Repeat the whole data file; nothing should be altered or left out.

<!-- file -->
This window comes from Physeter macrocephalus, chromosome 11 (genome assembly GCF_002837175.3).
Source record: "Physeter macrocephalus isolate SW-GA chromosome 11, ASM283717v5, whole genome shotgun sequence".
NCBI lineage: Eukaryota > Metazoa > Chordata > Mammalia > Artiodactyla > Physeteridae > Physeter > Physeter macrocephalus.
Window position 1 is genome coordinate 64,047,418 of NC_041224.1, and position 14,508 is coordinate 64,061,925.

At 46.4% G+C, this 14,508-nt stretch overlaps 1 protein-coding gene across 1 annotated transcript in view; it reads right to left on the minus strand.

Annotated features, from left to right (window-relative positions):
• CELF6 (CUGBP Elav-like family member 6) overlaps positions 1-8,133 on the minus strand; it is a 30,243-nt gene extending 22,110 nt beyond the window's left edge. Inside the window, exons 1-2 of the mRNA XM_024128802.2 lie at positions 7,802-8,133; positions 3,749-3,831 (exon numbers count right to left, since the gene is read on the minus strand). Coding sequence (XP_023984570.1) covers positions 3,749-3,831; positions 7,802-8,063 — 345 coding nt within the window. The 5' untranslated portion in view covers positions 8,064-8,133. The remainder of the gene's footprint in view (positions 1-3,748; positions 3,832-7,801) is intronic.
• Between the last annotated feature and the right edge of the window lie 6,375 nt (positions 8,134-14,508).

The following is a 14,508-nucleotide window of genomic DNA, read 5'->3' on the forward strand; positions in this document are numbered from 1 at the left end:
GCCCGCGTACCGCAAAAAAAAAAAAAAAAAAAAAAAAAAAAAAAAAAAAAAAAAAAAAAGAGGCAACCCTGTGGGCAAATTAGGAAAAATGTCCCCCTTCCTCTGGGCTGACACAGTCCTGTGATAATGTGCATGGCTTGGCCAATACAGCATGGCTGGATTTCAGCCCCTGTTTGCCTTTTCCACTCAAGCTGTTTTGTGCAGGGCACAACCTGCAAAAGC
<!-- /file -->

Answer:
This window comes from Physeter macrocephalus, chromosome 11 (genome assembly GCF_002837175.3).
Source record: "Physeter macrocephalus isolate SW-GA chromosome 11, ASM283717v5, whole genome shotgun sequence".
NCBI lineage: Eukaryota > Metazoa > Chordata > Mammalia > Artiodactyla > Physeteridae > Physeter > Physeter macrocephalus.
Window position 1 is genome coordinate 64,047,418 of NC_041224.1, and position 14,508 is coordinate 64,061,925.

At 46.4% G+C, this 14,508-nt stretch overlaps 1 protein-coding gene across 1 annotated transcript in view; it reads right to left on the minus strand.

Annotated features, from left to right (window-relative positions):
• CELF6 (CUGBP Elav-like family member 6) overlaps positions 1-8,133 on the minus strand; it is a 30,243-nt gene extending 22,110 nt beyond the window's left edge. Inside the window, exons 1-2 of the mRNA XM_024128802.2 lie at positions 7,802-8,133; positions 3,749-3,831 (exon numbers count right to left, since the gene is read on the minus strand). Coding sequence (XP_023984570.1) covers positions 3,749-3,831; positions 7,802-8,063 — 345 coding nt within the window. The 5' untranslated portion in view covers positions 8,064-8,133. The remainder of the gene's footprint in view (positions 1-3,748; positions 3,832-7,801) is intronic.
• Between the last annotated feature and the right edge of the window lie 6,375 nt (positions 8,134-14,508).

The following is a 14,508-nucleotide window of genomic DNA, read 5'->3' on the forward strand; positions in this document are numbered from 1 at the left end:
GCCCGCGTACCGCAAAAAAAAAAAAAAAAAAAAAAAAAAAAAAAAAAAAAAAAAAAAAAGAGGCAACCCTGTGGGCAAATTAGGAAAAATGTCCCCCTTCCTCTGGGCTGACACAGTCCTGTGATAATGTGCATGGCTTGGCCAATACAGCATGGCTGGATTTCAGCCCCTGTTTGCCTTTTCCACTCAAGCTGTTTTGTGCAGGGCACAACCTGCAAAAGC